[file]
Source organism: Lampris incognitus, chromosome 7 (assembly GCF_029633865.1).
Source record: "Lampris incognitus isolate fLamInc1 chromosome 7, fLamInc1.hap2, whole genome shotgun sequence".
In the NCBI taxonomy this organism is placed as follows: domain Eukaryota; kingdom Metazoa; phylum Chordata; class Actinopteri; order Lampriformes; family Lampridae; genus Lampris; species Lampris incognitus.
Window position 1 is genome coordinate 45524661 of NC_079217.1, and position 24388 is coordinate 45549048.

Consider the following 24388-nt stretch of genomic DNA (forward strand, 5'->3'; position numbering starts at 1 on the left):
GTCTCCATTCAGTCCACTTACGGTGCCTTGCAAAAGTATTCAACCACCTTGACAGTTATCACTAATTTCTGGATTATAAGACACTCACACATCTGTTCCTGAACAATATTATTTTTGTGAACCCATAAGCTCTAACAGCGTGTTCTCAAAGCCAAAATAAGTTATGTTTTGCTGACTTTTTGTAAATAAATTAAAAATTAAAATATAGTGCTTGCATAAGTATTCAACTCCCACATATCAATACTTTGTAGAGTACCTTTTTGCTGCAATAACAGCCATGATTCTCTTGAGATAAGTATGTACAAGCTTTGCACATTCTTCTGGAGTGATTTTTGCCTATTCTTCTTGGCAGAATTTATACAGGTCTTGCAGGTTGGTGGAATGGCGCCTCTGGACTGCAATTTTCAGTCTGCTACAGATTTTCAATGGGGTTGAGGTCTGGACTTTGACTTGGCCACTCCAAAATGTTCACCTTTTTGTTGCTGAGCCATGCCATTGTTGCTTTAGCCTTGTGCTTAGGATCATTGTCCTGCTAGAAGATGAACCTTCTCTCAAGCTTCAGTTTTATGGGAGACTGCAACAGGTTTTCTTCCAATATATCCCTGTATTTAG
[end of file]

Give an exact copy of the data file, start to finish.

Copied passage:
Source organism: Lampris incognitus, chromosome 7 (assembly GCF_029633865.1).
Source record: "Lampris incognitus isolate fLamInc1 chromosome 7, fLamInc1.hap2, whole genome shotgun sequence".
In the NCBI taxonomy this organism is placed as follows: domain Eukaryota; kingdom Metazoa; phylum Chordata; class Actinopteri; order Lampriformes; family Lampridae; genus Lampris; species Lampris incognitus.
Window position 1 is genome coordinate 45524661 of NC_079217.1, and position 24388 is coordinate 45549048.

Consider the following 24388-nt stretch of genomic DNA (forward strand, 5'->3'; position numbering starts at 1 on the left):
GTCTCCATTCAGTCCACTTACGGTGCCTTGCAAAAGTATTCAACCACCTTGACAGTTATCACTAATTTCTGGATTATAAGACACTCACACATCTGTTCCTGAACAATATTATTTTTGTGAACCCATAAGCTCTAACAGCGTGTTCTCAAAGCCAAAATAAGTTATGTTTTGCTGACTTTTTGTAAATAAATTAAAAATTAAAATATAGTGCTTGCATAAGTATTCAACTCCCACATATCAATACTTTGTAGAGTACCTTTTTGCTGCAATAACAGCCATGATTCTCTTGAGATAAGTATGTACAAGCTTTGCACATTCTTCTGGAGTGATTTTTGCCTATTCTTCTTGGCAGAATTTATACAGGTCTTGCAGGTTGGTGGAATGGCGCCTCTGGACTGCAATTTTCAGTCTGCTACAGATTTTCAATGGGGTTGAGGTCTGGACTTTGACTTGGCCACTCCAAAATGTTCACCTTTTTGTTGCTGAGCCATGCCATTGTTGCTTTAGCCTTGTGCTTAGGATCATTGTCCTGCTAGAAGATGAACCTTCTCTCAAGCTTCAGTTTTATGGGAGACTGCAACAGGTTTTCTTCCAATATATCCCTGTATTTAG